Low Volume

The front yard pool—unlike its counterpart, the back yard pool—is visible from the air as well as from the street. An above-ground pool, it is an object of desire and a stage for exposure, contributing to the elevation of the house and the life of the neighborhood. Low Volume reconsiders the conventional ratios and relationships between yard, deck, and pool/water. Here, the deck overtakes the pool volume and adopts its material properties, resulting in a formal spill of surface decking that houses a kidney-shaped pool within its folds. The kidney shape is tilted 90 degrees, limiting its capacity as a vessel and obstructing the view of its profile from above. The pool that is typically understood in plan is now experienced in elevation and section. The pool is sited within the existing sunken garden of the Schindler House front yard. Its relationship with the terrain makes it simultaneously above-ground and in-ground. The view of the water from the air is a sliver of its volumetric self, which can be measured only once one is submerged in it.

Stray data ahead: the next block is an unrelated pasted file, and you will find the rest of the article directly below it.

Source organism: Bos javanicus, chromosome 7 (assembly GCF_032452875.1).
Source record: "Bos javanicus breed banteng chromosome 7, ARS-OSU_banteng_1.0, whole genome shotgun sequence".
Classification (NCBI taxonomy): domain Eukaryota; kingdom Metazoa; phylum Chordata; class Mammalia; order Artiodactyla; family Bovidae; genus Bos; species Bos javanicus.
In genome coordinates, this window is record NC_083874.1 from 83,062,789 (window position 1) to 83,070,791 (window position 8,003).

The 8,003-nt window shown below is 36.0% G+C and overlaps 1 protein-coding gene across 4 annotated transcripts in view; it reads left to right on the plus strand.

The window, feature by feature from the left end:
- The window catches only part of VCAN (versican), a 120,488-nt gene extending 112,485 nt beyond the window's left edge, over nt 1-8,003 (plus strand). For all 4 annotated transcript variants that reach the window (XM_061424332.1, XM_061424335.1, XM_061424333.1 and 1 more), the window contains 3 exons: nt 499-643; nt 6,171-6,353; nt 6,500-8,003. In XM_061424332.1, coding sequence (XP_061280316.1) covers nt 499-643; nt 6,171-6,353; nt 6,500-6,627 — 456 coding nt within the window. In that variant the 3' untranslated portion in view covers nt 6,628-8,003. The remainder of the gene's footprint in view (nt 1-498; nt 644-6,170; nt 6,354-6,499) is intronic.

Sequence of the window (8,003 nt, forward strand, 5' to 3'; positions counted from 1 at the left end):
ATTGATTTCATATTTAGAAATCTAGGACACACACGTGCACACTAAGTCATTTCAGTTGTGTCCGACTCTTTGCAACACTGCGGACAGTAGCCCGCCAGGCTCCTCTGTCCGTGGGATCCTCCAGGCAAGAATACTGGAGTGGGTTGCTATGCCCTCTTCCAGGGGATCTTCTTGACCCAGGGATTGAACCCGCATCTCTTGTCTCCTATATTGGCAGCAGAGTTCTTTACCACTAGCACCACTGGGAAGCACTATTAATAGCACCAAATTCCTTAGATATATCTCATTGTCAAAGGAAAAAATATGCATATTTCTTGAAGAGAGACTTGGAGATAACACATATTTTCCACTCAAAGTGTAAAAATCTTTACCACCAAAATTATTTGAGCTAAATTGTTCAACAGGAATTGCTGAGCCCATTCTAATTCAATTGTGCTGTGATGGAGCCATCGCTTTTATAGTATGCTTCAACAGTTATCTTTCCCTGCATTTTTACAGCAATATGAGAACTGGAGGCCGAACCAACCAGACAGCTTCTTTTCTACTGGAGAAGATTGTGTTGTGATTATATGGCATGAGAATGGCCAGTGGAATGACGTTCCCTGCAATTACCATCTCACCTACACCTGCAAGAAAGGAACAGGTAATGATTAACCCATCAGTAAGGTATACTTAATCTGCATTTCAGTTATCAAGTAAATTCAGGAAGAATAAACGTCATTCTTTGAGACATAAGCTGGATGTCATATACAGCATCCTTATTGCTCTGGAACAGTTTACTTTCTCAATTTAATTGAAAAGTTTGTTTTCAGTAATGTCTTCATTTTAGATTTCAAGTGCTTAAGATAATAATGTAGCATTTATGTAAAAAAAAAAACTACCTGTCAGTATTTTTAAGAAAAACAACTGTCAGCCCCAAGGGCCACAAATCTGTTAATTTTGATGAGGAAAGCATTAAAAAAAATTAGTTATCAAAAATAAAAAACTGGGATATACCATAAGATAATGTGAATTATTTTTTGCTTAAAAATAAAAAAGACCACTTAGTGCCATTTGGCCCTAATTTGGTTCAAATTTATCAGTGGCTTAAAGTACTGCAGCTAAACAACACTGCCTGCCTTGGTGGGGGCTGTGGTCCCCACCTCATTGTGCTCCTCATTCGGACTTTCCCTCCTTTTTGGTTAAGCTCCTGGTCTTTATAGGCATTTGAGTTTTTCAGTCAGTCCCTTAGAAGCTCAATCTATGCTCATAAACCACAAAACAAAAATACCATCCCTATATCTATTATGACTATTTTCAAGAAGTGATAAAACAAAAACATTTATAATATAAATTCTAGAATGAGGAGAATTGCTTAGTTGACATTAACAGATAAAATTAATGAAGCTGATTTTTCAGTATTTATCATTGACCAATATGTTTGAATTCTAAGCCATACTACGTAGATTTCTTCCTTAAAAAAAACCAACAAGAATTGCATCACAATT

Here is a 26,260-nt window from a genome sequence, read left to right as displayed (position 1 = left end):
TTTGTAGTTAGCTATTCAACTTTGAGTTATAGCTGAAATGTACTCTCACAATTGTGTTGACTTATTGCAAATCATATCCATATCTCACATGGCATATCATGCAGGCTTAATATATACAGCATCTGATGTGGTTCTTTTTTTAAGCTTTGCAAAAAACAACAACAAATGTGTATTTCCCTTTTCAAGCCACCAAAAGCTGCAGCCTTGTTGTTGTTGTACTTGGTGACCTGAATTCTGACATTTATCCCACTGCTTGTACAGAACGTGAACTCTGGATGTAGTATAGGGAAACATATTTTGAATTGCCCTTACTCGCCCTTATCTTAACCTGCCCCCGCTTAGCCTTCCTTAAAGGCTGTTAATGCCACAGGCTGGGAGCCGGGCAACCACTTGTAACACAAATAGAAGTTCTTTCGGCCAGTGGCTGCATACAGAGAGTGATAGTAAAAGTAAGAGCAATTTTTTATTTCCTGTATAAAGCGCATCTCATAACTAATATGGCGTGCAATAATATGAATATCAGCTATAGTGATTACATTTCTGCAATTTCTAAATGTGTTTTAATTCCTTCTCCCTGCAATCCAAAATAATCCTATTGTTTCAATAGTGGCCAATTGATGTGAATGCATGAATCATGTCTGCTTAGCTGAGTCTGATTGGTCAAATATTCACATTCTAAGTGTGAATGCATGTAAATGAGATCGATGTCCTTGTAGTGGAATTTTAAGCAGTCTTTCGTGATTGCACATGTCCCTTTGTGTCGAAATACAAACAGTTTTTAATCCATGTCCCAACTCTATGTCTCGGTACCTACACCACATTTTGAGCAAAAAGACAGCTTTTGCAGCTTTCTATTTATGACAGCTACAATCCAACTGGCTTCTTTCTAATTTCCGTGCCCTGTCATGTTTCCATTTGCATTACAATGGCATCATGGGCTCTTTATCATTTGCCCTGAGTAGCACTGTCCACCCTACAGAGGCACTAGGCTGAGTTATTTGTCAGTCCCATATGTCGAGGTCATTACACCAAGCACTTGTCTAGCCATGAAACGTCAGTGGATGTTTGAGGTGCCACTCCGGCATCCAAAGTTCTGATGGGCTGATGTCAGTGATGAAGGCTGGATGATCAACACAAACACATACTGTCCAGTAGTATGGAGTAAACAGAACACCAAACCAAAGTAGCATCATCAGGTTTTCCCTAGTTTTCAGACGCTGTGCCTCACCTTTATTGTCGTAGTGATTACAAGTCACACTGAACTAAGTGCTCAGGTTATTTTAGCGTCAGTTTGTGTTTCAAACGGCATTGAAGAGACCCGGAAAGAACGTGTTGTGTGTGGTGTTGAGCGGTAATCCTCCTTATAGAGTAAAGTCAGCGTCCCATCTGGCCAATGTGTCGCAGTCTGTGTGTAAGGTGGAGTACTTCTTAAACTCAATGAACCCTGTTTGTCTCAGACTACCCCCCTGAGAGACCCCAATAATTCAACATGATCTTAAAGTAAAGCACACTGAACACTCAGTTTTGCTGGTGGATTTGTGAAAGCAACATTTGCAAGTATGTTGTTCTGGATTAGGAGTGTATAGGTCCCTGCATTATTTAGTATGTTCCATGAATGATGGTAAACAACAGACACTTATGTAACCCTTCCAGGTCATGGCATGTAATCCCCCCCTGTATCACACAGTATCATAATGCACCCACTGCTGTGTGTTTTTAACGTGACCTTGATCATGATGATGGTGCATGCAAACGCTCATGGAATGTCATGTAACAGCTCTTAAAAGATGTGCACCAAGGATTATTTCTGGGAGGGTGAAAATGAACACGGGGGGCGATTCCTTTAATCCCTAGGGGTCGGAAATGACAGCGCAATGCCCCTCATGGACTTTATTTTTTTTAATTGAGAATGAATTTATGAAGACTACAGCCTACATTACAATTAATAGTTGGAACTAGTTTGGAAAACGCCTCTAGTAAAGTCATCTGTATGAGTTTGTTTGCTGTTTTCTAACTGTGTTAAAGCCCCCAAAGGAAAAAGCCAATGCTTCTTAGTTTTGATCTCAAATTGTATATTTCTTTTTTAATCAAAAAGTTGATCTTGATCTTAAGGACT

— BairBalliet is a design collective co-founded by Kelly Bair (Central Standard Office) and Kristy Balliet (Balliet Studio), whose interests in architectural research take the form of both speculative and real projects. www.bairballiet.com